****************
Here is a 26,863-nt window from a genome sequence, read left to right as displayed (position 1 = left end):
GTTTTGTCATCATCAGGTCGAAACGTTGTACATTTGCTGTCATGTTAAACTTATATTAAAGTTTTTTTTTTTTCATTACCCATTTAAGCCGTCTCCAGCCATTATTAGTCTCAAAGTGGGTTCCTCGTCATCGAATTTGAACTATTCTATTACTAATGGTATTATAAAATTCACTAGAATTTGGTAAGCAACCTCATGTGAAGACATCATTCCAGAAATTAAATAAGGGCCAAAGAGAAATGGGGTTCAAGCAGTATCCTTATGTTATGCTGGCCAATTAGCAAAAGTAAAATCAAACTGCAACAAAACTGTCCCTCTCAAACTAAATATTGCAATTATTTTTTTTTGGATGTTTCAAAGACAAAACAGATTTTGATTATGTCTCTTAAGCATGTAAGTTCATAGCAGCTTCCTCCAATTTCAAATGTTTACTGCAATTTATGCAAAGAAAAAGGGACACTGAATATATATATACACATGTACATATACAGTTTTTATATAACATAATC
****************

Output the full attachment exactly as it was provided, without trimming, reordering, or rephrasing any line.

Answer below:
Here is a 26,863-nt window from a genome sequence, read left to right as displayed (position 1 = left end):
GTTTTGTCATCATCAGGTCGAAACGTTGTACATTTGCTGTCATGTTAAACTTATATTAAAGTTTTTTTTTTTTCATTACCCATTTAAGCCGTCTCCAGCCATTATTAGTCTCAAAGTGGGTTCCTCGTCATCGAATTTGAACTATTCTATTACTAATGGTATTATAAAATTCACTAGAATTTGGTAAGCAACCTCATGTGAAGACATCATTCCAGAAATTAAATAAGGGCCAAAGAGAAATGGGGTTCAAGCAGTATCCTTATGTTATGCTGGCCAATTAGCAAAAGTAAAATCAAACTGCAACAAAACTGTCCCTCTCAAACTAAATATTGCAATTATTTTTTTTTGGATGTTTCAAAGACAAAACAGATTTTGATTATGTCTCTTAAGCATGTAAGTTCATAGCAGCTTCCTCCAATTTCAAATGTTTACTGCAATTTATGCAAAGAAAAAGGGACACTGAATATATATATACACATGTACATATACAGTTTTTATATAACATAATC